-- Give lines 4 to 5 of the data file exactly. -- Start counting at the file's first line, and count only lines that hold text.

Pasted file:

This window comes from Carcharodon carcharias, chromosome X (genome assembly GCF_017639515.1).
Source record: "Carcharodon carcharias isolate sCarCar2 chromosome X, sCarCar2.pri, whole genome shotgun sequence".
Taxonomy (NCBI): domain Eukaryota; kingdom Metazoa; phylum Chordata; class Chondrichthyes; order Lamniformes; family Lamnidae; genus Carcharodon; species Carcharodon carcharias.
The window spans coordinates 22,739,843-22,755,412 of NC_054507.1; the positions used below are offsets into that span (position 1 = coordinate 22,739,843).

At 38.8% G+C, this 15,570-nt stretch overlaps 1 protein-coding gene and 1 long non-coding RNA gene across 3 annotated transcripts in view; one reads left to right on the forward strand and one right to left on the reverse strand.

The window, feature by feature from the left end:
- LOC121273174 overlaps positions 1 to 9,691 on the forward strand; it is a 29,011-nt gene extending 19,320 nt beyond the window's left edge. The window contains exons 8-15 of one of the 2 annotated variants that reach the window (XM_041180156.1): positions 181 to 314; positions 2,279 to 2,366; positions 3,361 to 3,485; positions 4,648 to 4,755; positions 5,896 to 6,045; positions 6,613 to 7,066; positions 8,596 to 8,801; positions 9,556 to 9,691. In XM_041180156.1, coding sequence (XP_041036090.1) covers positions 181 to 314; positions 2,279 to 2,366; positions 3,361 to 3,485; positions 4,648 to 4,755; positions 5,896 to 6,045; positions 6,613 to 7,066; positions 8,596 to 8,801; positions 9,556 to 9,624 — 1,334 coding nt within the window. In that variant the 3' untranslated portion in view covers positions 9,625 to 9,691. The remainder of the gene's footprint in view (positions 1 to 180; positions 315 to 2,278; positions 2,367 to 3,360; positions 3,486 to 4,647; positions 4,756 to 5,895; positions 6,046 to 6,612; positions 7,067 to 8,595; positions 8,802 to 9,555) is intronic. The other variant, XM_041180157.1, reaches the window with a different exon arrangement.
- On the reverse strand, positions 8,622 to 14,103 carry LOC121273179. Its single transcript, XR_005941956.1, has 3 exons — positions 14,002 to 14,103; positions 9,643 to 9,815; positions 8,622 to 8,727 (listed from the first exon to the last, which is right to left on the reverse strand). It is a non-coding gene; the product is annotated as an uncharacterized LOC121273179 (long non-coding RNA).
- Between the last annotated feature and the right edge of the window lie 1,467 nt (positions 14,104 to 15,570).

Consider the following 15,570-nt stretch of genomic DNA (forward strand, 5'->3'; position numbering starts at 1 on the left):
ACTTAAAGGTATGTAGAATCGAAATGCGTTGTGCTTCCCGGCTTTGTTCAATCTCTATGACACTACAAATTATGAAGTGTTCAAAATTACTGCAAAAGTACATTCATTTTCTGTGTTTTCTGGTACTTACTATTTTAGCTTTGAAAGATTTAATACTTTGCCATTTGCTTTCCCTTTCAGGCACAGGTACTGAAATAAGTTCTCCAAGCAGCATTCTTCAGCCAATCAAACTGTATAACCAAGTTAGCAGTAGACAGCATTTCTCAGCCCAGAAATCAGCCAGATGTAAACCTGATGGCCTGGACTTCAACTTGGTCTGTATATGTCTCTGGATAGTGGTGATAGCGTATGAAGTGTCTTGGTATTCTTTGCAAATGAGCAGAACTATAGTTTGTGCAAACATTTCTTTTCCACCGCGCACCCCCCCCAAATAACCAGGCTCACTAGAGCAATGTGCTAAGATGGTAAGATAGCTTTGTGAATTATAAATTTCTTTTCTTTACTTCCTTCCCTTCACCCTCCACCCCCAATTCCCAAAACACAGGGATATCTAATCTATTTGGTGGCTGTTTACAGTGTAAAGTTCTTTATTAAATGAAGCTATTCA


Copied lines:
The window spans coordinates 22,739,843-22,755,412 of NC_054507.1; the positions used below are offsets into that span (position 1 = coordinate 22,739,843).

At 38.8% G+C, this 15,570-nt stretch overlaps 1 protein-coding gene and 1 long non-coding RNA gene across 3 annotated transcripts in view; one reads left to right on the forward strand and one right to left on the reverse strand.